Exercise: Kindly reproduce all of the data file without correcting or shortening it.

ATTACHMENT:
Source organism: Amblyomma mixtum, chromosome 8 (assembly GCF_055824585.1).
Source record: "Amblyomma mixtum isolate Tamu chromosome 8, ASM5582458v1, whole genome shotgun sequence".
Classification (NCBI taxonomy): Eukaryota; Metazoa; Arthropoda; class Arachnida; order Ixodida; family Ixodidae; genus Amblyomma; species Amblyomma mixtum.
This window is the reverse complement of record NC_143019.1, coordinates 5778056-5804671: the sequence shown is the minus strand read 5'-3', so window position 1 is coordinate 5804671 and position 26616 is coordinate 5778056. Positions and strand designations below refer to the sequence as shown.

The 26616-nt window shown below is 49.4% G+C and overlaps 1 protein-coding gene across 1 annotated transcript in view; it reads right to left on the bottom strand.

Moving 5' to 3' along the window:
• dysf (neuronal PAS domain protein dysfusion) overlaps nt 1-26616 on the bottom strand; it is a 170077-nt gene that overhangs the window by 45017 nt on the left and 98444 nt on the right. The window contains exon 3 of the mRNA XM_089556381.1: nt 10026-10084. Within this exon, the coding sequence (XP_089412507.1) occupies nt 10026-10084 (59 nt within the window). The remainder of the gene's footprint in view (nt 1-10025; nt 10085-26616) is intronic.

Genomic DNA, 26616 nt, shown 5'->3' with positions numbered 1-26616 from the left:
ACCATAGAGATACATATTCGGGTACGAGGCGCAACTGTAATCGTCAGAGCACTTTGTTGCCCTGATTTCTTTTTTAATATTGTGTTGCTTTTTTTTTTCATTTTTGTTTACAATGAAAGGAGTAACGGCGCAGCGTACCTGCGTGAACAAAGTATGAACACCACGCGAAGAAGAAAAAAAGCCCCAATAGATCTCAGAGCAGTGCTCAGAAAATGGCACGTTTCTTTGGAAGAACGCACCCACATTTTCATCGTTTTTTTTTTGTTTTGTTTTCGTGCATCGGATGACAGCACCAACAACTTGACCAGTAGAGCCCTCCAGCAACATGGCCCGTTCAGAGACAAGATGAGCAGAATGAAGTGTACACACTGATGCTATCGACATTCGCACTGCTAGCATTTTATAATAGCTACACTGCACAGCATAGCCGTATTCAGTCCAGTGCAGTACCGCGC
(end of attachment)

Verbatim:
Source organism: Amblyomma mixtum, chromosome 8 (assembly GCF_055824585.1).
Source record: "Amblyomma mixtum isolate Tamu chromosome 8, ASM5582458v1, whole genome shotgun sequence".
Classification (NCBI taxonomy): Eukaryota; Metazoa; Arthropoda; class Arachnida; order Ixodida; family Ixodidae; genus Amblyomma; species Amblyomma mixtum.
This window is the reverse complement of record NC_143019.1, coordinates 5778056-5804671: the sequence shown is the minus strand read 5'-3', so window position 1 is coordinate 5804671 and position 26616 is coordinate 5778056. Positions and strand designations below refer to the sequence as shown.

The 26616-nt window shown below is 49.4% G+C and overlaps 1 protein-coding gene across 1 annotated transcript in view; it reads right to left on the bottom strand.

Moving 5' to 3' along the window:
• dysf (neuronal PAS domain protein dysfusion) overlaps nt 1-26616 on the bottom strand; it is a 170077-nt gene that overhangs the window by 45017 nt on the left and 98444 nt on the right. The window contains exon 3 of the mRNA XM_089556381.1: nt 10026-10084. Within this exon, the coding sequence (XP_089412507.1) occupies nt 10026-10084 (59 nt within the window). The remainder of the gene's footprint in view (nt 1-10025; nt 10085-26616) is intronic.

Genomic DNA, 26616 nt, shown 5'->3' with positions numbered 1-26616 from the left:
ACCATAGAGATACATATTCGGGTACGAGGCGCAACTGTAATCGTCAGAGCACTTTGTTGCCCTGATTTCTTTTTTAATATTGTGTTGCTTTTTTTTTTCATTTTTGTTTACAATGAAAGGAGTAACGGCGCAGCGTACCTGCGTGAACAAAGTATGAACACCACGCGAAGAAGAAAAAAAGCCCCAATAGATCTCAGAGCAGTGCTCAGAAAATGGCACGTTTCTTTGGAAGAACGCACCCACATTTTCATCGTTTTTTTTTTGTTTTGTTTTCGTGCATCGGATGACAGCACCAACAACTTGACCAGTAGAGCCCTCCAGCAACATGGCCCGTTCAGAGACAAGATGAGCAGAATGAAGTGTACACACTGATGCTATCGACATTCGCACTGCTAGCATTTTATAATAGCTACACTGCACAGCATAGCCGTATTCAGTCCAGTGCAGTACCGCGC